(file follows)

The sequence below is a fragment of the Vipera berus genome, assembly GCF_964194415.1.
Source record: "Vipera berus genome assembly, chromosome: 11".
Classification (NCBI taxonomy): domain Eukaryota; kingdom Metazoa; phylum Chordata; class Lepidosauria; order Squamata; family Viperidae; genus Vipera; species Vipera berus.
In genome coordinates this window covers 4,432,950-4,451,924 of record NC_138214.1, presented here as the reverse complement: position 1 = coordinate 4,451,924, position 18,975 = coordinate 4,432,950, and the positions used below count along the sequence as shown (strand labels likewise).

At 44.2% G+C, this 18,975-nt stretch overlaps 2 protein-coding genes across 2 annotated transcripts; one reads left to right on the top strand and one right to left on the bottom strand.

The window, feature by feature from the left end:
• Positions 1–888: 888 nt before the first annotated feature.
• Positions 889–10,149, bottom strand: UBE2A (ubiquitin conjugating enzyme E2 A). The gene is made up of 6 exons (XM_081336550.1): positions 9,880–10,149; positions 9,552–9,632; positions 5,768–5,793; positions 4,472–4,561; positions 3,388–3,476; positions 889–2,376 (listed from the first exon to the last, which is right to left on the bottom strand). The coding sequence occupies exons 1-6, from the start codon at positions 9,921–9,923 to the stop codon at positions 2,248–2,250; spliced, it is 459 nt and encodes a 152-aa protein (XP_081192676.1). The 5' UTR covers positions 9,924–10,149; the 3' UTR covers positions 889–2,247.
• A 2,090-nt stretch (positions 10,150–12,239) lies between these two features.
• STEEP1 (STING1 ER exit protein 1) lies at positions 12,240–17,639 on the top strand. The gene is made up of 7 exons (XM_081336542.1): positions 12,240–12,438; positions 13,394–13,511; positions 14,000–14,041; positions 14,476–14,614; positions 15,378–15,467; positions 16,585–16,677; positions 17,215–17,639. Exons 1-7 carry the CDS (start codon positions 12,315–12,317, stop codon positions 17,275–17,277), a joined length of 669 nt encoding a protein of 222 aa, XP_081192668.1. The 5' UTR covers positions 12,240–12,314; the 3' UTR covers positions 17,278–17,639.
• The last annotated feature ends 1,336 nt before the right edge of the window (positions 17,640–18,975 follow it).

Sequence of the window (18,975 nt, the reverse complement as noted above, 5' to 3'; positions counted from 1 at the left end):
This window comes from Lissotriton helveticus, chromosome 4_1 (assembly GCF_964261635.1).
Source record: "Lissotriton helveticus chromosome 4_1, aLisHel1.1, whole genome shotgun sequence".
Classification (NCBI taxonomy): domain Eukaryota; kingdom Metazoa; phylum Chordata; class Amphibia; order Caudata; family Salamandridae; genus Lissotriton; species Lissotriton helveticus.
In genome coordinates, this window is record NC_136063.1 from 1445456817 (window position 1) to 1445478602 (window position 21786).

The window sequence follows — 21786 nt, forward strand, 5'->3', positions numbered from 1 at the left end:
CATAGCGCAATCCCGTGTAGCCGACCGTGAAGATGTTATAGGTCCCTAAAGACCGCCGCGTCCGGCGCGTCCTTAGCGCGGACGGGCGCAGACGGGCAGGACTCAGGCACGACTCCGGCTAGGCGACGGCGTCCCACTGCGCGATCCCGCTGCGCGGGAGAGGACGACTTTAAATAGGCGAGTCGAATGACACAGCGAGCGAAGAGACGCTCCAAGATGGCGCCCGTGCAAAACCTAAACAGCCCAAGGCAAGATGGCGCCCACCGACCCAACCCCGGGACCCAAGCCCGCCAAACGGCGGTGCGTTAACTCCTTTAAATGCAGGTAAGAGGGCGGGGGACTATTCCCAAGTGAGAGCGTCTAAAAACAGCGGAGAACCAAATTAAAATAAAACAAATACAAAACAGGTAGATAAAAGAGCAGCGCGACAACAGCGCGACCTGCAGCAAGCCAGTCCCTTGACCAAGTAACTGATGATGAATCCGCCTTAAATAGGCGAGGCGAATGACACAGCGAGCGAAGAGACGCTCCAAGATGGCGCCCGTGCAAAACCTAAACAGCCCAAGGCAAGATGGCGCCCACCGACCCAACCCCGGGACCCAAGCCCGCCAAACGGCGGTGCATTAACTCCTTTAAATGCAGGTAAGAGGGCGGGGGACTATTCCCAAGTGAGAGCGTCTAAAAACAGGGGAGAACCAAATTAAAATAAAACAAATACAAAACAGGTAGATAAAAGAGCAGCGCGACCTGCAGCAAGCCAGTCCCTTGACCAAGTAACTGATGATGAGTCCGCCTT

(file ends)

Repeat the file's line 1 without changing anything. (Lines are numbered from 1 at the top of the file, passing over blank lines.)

The sequence below is a fragment of the Vipera berus genome, assembly GCF_964194415.1.